This regularly-scheduled sponsored Q&A column is written by Eli Tucker, Arlington-based Realtor and Rosslyn resident. Please submit your questions to him via email for response in future columns. Enjoy!
Question: My condo building is doing a comprehensive common space redesign [of interior décor and landscaping]. Is there any precedent for an increase in value in units after the project is completed?
Answer: If the project is well-planned (the design makes sense) and budgeted for (doesn’t require a special assessment or fee increase) yes, but it’ll probably take 2-3 or more years.
The price of a condo is heavily influenced by the sale of similar units (comps) within the same building over the past six to twelve months. The first buyers to come along after the renovations are complete will be able to leverage sale prices from the comps to negotiate for a minimal, if any, increase in sale price.
However, a well-planned redesign should mean better curb appeal and more interested buyers, which will lead to faster sales (fewer days on market). As the speed of sales pick up in a building, buyers become more likely to pay full ask and during busy months, bidding wars may take place. At this stage, you’ll see property values increase at a faster pace than surrounding buildings in your local market (all else held constant).
In summary, the ideal redesign lifecycle is:
- Increased buyer activity/interest
- Faster sale cycle and more buyer competition
- Increased property value.
For readers living in a building that’s considering a redesign, strategy and planning is key. Here are some things to consider:
- What types of buyer will your building attract over the next 5-10 years (Hint: over 27 percent are ages 25-34, according to WAPO) and what do they like?
- Will the expenditure result in an increase in fees? Increased fees put downward pressure on sale price.
- Maintenance cost and durability of new décor (don’t put wood floors in your foyer).
- Encourage your board to take a field trip to newer buildings for ideas.
- Bring in an expert! You’re going to spend a lot. Get a few proposals from interior designers and let somebody help you choose the colors, lighting, and furniture.
If you’d like a question answered in my weekly column, please send me an email at [email protected]. To quickly read any of my older posts, visit the blog section of my website at http://www.RealtyDCMetro.com.
The views and opinions expressed in the column are those of the author and do not necessarily reflect the views of ARLnow.com.
Eli Tucker is a licensed Realtor in Virginia, Washington DC, and Maryland with Real Living At Home, 2420 Wilson Blvd #101 Arlington, VA 22201, 202-518-8781.
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A march against drugs drew a large crowd of parents and community members to Wakefield High School, where a student died this week.
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The Arlington-Aachen High School exchange is returning this summer and currently accepting applicants.
The sister-city partnership started in 1993 by the Arlington Sister Cities Association, which seeks to promote Arlington’s international profile through a variety of exchanges in education, commerce, culture and the arts. The exchange, scheduled June 17th to July 4th, includes a two-week homestay in Aachen plus three days in Berlin. Knowledge of the German language is not required for the trip.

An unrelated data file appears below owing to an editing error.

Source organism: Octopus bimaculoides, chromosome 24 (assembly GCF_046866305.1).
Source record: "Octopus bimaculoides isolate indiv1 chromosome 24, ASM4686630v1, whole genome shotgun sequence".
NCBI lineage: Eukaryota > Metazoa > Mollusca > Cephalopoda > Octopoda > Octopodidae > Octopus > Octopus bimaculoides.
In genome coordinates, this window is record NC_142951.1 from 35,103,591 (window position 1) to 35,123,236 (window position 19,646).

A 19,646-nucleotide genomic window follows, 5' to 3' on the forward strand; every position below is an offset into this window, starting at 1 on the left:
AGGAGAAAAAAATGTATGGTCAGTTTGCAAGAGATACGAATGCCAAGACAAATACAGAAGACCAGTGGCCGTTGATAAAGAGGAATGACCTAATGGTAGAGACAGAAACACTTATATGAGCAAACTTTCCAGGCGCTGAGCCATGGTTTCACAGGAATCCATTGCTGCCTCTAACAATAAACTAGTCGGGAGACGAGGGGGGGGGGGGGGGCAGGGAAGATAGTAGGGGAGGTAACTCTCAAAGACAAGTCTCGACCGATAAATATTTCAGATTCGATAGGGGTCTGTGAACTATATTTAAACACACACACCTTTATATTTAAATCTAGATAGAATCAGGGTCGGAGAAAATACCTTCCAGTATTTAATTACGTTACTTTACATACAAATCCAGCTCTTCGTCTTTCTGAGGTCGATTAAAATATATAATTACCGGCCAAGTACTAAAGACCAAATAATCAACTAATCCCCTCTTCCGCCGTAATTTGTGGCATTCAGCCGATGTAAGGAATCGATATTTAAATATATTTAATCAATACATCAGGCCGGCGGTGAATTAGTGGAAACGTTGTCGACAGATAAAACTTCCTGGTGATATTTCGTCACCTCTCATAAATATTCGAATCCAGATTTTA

Former participants have this to say:
_”The Aachen exchange was an eye-opening experience where I was fully immersed in the life of a German student. I loved biking through the countryside to Belgium, having gelato and picnics in the town square, and hanging out with my German host student’s friends. My first time out of the country, the Aachen exchange taught me to keep an open mind, because you never know what could be a life changing experience.” – Kelly M._
Learn about the new assessment of Arlington’s urban tree canopy and the many ecological and social benefits trees provide. Staff from the Green Infrastructure Center (GIC) will share study results and compare canopy cover for different areas of Arlington.The webinar will include assessments of ecosystem services such as stormwater mitigation, air quality, carbon uptake, and urban heat islands. For background on Arlington trees see the “Tree Benefits: Growing Arlington’s Urban Forest” presentation at http://www.gicinc.org/PDFs/Presentation_TreeBenefits_Arlington.pdf.
Please register in advance to assure your place at the webinar, https://attendee.gotowebinar.com/register/29543206508863839.
About the Arlington County Civic Federation: The Arlington County Civic Federation (“ACCF”) is a not-for-profit corporation which provides a forum for civic groups to discuss, debate, inform, advocate and provide oversight on important community issues, on a non-partisan basis. Its members include over ninety civic groups representing a broad cross-section of the community. Communications, resolutions and feedback are regularly provided to the Arlington County Government.
The next meeting is on Tuesday, February 21,2023 at 7 pm. This meeting is open to the public and will be hybrid, in-person and virtually through Zoom. Part of the agenda will be a discussion and vote on a resolution “To Restore Public Confidence in Arlington County’s Governance”. For more information on ACCF and this meeting, go to https://www.civfed.org/.
Valentine gifts for someone special or for yourself are here at George Mason University from noon -4pm on February 14, 2023. Satisfy your sweet tooth with Kingsbury Chocolates, find a handmade bag from Karina Gaull, pick up treats from Village